Straight from the JJ Hemingway “Ooh, Ick!” files comes a story out of Texas where residents may soon be drinking water that comes directly from wastewater.  Yes, that means water from toilets.  No, I’m not kidding!  I'm into recycling, but this may be taking things a little too far.

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The City of Wichita Falls, Texas has had 3 years of extreme drought conditions, and they have lived with some very extreme water restrictions.  Citizens have reduced their water usage by about one-third, but the water supply is still predicted to run out in 2 years.  What can be done about this?

The city built a 13-mile pipeline that connects the wastewater plant to the plant where the water is purified for drinking and household use.  That means, the waste that people flush down their toilets will be part of what’s cleaned up and sent back to them in their homes. 

Needless to say, residents are saying, “Ooh, ick!” to this idea, and many of them are planning on stocking up on bottled water for drinking and cooking. 

Wichita Falls’ mayor says the water is definitely clean and safe, and states that the majority of water that enters a wastewater plant does not come from a toilet; rather, it comes from sinks, bathtubs, washing machines, and dishwashers. The city has a campaign to explain to citizens the science behind the cleaning process, called “direct potable reuse.”  Currently, wastewater is treated and emptied into a reservoir where it goes through a natural cleansing process and it is again treated before using it.  The plant will simply speed up this process by treating the wastewater with chlorine to kill bacteria, rather than waiting several weeks for nature to do it.  The equipment blends the treated wastewater with their lake water; this mix gets more chlorine, advanced filtering, and reverse osmosis, which will eliminate unwanted materials, bacteria, and parasites.  The city has even set up a YouTube channel where residents can view a video explaining the process.  (Youtube/CityofWichitaFalls)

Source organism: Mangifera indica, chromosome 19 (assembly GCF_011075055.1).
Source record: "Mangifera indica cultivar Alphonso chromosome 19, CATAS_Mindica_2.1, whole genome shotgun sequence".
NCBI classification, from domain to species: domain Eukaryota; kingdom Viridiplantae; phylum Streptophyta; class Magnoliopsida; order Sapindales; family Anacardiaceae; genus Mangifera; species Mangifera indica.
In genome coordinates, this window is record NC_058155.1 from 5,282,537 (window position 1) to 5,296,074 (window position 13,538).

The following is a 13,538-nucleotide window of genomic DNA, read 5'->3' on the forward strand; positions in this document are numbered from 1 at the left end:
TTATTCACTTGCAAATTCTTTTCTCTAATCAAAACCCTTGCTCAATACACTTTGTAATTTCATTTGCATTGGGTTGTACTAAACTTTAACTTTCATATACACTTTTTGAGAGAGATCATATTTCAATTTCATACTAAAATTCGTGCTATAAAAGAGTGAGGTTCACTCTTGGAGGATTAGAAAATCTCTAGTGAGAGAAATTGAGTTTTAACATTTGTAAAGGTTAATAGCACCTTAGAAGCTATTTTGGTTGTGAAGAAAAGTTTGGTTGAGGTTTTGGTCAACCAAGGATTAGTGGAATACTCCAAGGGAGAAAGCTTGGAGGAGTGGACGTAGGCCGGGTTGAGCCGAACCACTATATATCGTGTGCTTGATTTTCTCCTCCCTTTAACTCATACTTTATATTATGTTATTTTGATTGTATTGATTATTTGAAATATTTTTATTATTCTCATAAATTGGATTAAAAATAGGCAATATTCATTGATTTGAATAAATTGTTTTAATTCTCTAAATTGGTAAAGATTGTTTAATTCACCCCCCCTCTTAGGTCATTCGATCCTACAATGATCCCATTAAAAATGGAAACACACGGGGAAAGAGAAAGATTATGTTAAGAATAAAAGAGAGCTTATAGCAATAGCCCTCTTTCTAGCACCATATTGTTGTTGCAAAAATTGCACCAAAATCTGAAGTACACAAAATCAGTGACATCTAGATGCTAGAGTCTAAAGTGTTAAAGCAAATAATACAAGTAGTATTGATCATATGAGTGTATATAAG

The City has put tons of hours of research into this project; everything has been cleared through the health board, doctors have reviewed this process and gave it the green light.  The recycled wastewater undergoes such a thorough cleaning process, it’s often more pure than the “non-recycled” tap water.  However, one of the most important factors of recycling wastewater is not the technology, but the public relations issue.  It’s a matter of residents getting over the “ick” factor that presents one of the biggest challenges for the city.  Here in Bismarck I drink straight from the tap, but if we went this route, that bottled water is starting to sound good.  What say you???  Source:  NPR